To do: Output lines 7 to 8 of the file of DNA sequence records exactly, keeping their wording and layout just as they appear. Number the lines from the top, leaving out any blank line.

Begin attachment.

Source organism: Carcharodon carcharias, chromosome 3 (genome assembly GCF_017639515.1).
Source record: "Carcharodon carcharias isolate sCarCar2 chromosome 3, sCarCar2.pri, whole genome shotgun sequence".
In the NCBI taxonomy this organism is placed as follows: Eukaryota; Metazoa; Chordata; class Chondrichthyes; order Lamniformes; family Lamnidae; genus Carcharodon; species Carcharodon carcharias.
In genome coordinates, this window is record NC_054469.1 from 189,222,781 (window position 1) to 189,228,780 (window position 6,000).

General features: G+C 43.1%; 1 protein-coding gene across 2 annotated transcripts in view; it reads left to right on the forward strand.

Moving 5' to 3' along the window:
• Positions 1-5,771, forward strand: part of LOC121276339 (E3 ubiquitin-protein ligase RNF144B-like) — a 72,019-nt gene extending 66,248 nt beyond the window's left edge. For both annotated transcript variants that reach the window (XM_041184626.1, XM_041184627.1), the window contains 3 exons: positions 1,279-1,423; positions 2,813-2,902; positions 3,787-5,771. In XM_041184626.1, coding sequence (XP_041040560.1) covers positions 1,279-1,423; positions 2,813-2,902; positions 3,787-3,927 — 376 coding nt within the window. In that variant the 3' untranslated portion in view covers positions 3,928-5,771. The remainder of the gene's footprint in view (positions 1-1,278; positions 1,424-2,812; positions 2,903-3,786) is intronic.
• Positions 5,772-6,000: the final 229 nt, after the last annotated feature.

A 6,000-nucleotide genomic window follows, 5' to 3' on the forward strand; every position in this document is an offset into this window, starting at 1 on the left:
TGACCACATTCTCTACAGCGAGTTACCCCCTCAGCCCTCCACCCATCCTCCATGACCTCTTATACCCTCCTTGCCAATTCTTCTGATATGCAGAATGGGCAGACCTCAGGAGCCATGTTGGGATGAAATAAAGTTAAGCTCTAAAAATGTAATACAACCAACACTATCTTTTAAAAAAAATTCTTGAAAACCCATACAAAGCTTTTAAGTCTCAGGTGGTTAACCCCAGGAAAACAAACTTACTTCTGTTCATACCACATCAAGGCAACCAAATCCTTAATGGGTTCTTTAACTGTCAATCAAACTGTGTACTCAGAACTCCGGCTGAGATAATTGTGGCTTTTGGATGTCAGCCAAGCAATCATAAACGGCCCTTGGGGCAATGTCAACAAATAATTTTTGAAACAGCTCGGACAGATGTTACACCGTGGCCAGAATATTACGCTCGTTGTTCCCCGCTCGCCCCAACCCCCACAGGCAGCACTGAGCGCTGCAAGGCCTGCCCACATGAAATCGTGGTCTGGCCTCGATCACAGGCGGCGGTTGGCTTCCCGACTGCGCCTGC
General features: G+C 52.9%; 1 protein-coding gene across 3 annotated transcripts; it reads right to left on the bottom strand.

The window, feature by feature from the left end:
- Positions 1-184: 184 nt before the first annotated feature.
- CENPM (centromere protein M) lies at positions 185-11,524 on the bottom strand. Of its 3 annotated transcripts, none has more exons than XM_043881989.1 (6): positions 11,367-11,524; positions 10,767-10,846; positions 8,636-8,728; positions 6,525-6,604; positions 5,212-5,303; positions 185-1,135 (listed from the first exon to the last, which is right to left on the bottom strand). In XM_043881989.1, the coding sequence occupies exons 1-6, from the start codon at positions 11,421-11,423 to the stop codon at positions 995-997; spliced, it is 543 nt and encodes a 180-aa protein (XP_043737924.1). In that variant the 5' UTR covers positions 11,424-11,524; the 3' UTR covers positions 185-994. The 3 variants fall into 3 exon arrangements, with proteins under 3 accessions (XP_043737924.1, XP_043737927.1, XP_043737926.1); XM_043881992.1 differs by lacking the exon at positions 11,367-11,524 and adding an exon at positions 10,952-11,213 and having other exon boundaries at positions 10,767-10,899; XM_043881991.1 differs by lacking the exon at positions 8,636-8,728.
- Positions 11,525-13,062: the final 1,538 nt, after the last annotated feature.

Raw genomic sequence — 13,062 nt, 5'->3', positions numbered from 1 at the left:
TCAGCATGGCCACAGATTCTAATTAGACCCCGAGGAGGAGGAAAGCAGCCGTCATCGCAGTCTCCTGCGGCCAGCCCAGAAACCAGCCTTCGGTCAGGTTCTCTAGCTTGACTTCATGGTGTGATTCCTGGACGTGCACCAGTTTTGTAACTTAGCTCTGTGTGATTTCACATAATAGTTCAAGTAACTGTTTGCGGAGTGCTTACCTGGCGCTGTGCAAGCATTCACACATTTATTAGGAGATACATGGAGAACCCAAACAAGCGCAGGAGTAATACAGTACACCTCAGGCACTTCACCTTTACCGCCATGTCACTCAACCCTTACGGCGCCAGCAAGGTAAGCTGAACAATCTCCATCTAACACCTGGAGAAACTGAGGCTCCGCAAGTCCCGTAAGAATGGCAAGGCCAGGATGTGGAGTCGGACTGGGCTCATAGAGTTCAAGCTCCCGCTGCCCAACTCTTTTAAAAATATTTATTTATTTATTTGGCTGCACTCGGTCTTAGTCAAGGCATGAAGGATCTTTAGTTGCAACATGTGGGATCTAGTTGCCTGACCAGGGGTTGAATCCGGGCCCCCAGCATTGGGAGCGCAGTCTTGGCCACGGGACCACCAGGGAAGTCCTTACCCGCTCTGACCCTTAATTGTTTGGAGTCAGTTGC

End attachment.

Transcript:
• Positions 1-5,771, forward strand: part of LOC121276339 (E3 ubiquitin-protein ligase RNF144B-like) — a 72,019-nt gene extending 66,248 nt beyond the window's left edge. For both annotated transcript variants that reach the window (XM_041184626.1, XM_041184627.1), the window contains 3 exons: positions 1,279-1,423; positions 2,813-2,902; positions 3,787-5,771. In XM_041184626.1, coding sequence (XP_041040560.1) covers positions 1,279-1,423; positions 2,813-2,902; positions 3,787-3,927 — 376 coding nt within the window. In that variant the 3' untranslated portion in view covers positions 3,928-5,771. The remainder of the gene's footprint in view (positions 1-1,278; positions 1,424-2,812; positions 2,903-3,786) is intronic.
• Positions 5,772-6,000: the final 229 nt, after the last annotated feature.